Rudy Giuliani's Comments From 1998 on Whether Bill Clinton Had to Comply With a Subpoena Just Came Back to Bite Him

BEDMINSTER TOWNSHIP, NJ - NOVEMBER 20: (L to R) Former New York City mayor Rudy Giuliani stands with president-elect Donald Trump before their meeting at Trump International Golf Club, November 20, 2016 in Bedminster Township, New Jersey. Trump and his transition team are in the process of filling cabinet and other high level positions for the new administration. (Photo by Drew Angerer/Getty Images)

Former NYC Mayor and newest Trump legal team member Rudy Giuliani's chief legal strategy in defending President Donald Trump is under fire... by Rudy Giuliani.


Despite recent assertions that Trump would not have to comply with a potential subpoena from Special Counsel Robert Mueller, Giuliani was beating a different drum in 1998, when he insisted that President Bill Clinton had to comply with a federal subpoena.

On Sunday, Giuliani said that Trump can exert executive privilege as a way of avoiding answering a subpoena from Mueller. Speaking to ABC's George Stephanopoulos, Guiliani said "we don't have to" comply with a subpoena.

They don't have a case on collusion, they don't have obstruction ... I'm going to walk him into a prosecution for perjury like Martha Stewart did? He's the president of the United States. We can assert privilege other presidents [have].

Giuliani's comments are the latest round of ammunition being lobbed at Mueller and his team of prosecutors, who for nearly a year have been looking into possible collusion and obstruction of justice by Trump and his associates. Mueller was hired by the Department of Justice after Trump fired then-FBI Director James Comey on May 9, 2017.

But in 1998, Giuliani opined that Clinton should be treated like any other citizen in the realm of criminal law. “You gotta do it,” he told Charlie Rose. “I’m mean, you don’t have a choice.”

Then there is a procedure for handling that. You go before a judge and a judge decides whether or not he has a recognizable exemption or privilege from testifying. And if a judge decides that he doesn’t, you have to testify. You don’t have a choice about it.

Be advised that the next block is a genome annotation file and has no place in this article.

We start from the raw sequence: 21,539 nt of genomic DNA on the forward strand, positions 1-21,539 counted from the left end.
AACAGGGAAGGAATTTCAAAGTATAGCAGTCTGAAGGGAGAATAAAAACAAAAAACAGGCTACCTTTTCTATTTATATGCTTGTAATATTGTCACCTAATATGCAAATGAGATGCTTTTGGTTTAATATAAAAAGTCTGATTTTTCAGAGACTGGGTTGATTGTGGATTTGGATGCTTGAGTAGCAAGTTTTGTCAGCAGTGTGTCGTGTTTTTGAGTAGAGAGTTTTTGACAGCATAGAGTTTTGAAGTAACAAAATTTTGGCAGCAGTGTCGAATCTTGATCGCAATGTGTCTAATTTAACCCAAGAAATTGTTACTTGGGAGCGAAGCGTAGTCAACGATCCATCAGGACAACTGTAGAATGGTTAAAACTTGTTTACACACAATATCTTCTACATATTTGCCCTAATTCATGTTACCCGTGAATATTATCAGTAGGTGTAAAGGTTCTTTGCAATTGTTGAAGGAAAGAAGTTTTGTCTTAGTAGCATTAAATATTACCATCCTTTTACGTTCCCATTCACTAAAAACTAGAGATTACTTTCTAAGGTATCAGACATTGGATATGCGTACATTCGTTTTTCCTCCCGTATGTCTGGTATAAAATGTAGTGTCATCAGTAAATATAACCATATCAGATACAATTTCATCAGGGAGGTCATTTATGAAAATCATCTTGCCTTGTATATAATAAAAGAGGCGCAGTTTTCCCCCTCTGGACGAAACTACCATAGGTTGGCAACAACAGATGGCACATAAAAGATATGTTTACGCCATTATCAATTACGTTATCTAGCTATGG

Giuliani also referenced President Richard Nixon and Watergate scandal, which "resolved the fact that the president is not above the law, is not able to avoid subpoenas.” Giuliani told Rose that like a defendant in any other criminal case, the president has the right to ask a judge to decide whether proper procedures are being followed.

And, if a judge agrees with that, fine. But, if a judge doesn’t, then you have to testify.

Giuliani has also hinted at the possibility of Trump taking the 5th in a potential interview with Mueller.

On Sunday, Giuliani told George Stephanopolous:

"How could I be confident" Trump won't plead the 5th, Guiliani remarked. "I have a client who wants to testify ... So he may testify and we may actually work things out with Bob Mueller," he added.

Trump himself has said:

"The mob takes the Fifth. If you’re innocent, why are you taking the Fifth Amendment?"

Trump, however, has said that his willingness to sit down with Mueller extends only to the point of being "treated fairly." Giuliani is skeptical of any benefit that would arise from Trump sitting down with Mueller.

Not after the way they've acted. I came into this case with a desire to [have the president talk to Mueller] and they just keep convincing me not to do it.

Trump and his legal team are expected to decide whether or not they will agree to an interview with Mueller by May 17.

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